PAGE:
Home Science An ultra-stable protein nanowire made by electric bacteria provides clues to combating climate change

An ultra-stable protein nanowire made by electric bacteria provides clues to combating climate change

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“Nanowires” produced by Geobacter in response to electric fields applied to biofilms that generate electricity. These nanowires, composed of the cytochrome OmcZ, exhibit 1000 times higher conductivity and 3 times higher stiffness than nanowires of the cytochrome OmcS, which is important in the natural environment, allowing the bacterium to transport electrons 100 times more than its size. toCredit: Sibel Ebru Yalcin. Design: Era Mal Studio

Accelerating climate change is a major and serious threat to life on Earth. Rising temperatures are caused by microorganisms that produce 50% of atmospheric methane, which is 30 times more powerful than carbon dioxide.2 trap heat. These high temperatures also accelerate microbial growth, produce more greenhouse gases than plants can utilize, and weaken the Earth’s ability to act as a carbon sink, further increasing global temperatures.

A potential solution to this vicious cycle could be another type of microbe that eats up to 80% of the methane flux from the marine sediments that protect our planet. However, they are difficult to study in the laboratory.of natural microbiology, a Yale University team led by Professor Nikhil Malvankar and a former Ph.D. Yangqi Gu, his Molecular Biophysics and Biochemistry student at the Microbial Sciences Institute, has discovered the surprising wire-like properties of proteins made by Geobacter that generate electricity. This property is similar to methane-eating microbes.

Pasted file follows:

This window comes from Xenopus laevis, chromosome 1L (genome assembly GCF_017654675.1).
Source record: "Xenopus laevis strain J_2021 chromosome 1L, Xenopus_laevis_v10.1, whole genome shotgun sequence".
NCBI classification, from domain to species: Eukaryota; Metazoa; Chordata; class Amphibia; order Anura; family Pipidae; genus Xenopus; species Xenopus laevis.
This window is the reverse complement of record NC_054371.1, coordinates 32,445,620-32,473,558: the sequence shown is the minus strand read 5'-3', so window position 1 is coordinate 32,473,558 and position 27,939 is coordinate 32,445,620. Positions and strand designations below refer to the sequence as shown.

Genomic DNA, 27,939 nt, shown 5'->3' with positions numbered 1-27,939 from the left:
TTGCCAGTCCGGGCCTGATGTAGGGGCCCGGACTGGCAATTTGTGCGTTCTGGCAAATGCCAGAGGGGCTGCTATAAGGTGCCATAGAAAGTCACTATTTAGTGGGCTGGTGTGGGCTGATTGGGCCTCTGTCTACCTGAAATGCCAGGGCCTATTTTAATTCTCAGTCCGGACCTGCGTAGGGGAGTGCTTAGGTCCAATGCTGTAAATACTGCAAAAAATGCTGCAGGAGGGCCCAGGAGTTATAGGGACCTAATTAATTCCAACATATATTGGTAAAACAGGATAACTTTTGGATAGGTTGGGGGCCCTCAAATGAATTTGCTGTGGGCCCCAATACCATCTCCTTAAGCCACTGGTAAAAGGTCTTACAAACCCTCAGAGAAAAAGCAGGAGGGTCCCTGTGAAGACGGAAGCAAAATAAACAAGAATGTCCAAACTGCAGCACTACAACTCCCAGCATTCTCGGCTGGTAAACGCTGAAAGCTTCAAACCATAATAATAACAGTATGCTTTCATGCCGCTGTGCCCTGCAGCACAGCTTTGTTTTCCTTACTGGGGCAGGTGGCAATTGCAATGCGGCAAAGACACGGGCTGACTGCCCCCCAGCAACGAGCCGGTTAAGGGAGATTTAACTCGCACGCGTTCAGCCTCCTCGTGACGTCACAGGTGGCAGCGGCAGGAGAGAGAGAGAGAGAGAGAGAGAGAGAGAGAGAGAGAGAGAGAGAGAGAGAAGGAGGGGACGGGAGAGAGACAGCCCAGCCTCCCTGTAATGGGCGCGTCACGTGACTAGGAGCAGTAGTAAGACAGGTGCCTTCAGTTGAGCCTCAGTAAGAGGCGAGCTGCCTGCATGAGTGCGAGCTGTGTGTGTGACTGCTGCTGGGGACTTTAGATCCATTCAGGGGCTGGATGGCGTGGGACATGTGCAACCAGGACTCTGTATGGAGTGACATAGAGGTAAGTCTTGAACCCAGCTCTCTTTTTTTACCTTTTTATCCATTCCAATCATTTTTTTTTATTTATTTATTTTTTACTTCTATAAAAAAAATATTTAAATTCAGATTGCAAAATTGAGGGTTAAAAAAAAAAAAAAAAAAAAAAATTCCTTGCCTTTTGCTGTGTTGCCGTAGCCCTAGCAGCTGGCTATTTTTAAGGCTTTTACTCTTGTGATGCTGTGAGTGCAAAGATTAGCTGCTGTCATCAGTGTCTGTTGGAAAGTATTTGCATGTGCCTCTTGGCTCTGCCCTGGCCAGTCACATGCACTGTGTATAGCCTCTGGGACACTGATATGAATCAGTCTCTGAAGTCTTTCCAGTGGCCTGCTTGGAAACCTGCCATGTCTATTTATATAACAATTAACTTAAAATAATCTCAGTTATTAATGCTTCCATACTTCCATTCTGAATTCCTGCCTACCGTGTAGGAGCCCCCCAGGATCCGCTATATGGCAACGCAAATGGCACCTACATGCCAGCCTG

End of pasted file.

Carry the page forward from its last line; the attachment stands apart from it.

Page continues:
The Malvankar lab previously reported that this protein wire highest conductivity known to date. It enables bacteria to generate the highest power ever reported, how these bacteria survive without membrane-uptakeable molecules like oxygen, and how electrons are more than 100 times the size of the bacteria. Describes how to form a community that can send However, to this day, no one has discovered how they are made or why they are conductive.

Using high resolution cryoelectron microscopy, the researchers looked at the atomic structure of the nanowires and found that the heme was densely packed to move electrons very fast with very high stability. The team also artificially constructed nanowires to illustrate how bacteria make them on demand.

“We could use these wires to generate electricity, or understand how methane-eating microbes use them to fight. climate changesaid Malbunker.

Other authors are Malvankar Lab members Matthew Guberman-Pfeffer, Vishok Srikant, Cong Shen, Yuri Londer, Fadel Samatey and collaborators Victor Batista, Kallol Gupta, and Fabian Giska.

For more information:
Yangqi Gu, Geobacter cytochrome OmcZ structure identifies mechanism of nanowire assembly and electrical conductivity. natural microbiology (2023). DOI: 10.1038/s41564-022-01315-5. www.nature.com/articles/s41564-022-01315-5

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Yale University

Quote: Ultrastable Protein Nanowires Made by Electric Bacteria Offer Clues to Fight Climate Change (2 February 2023) https://phys.org/news/2023-02-ultra-stable- protein-nanowire-electric bacteria.html

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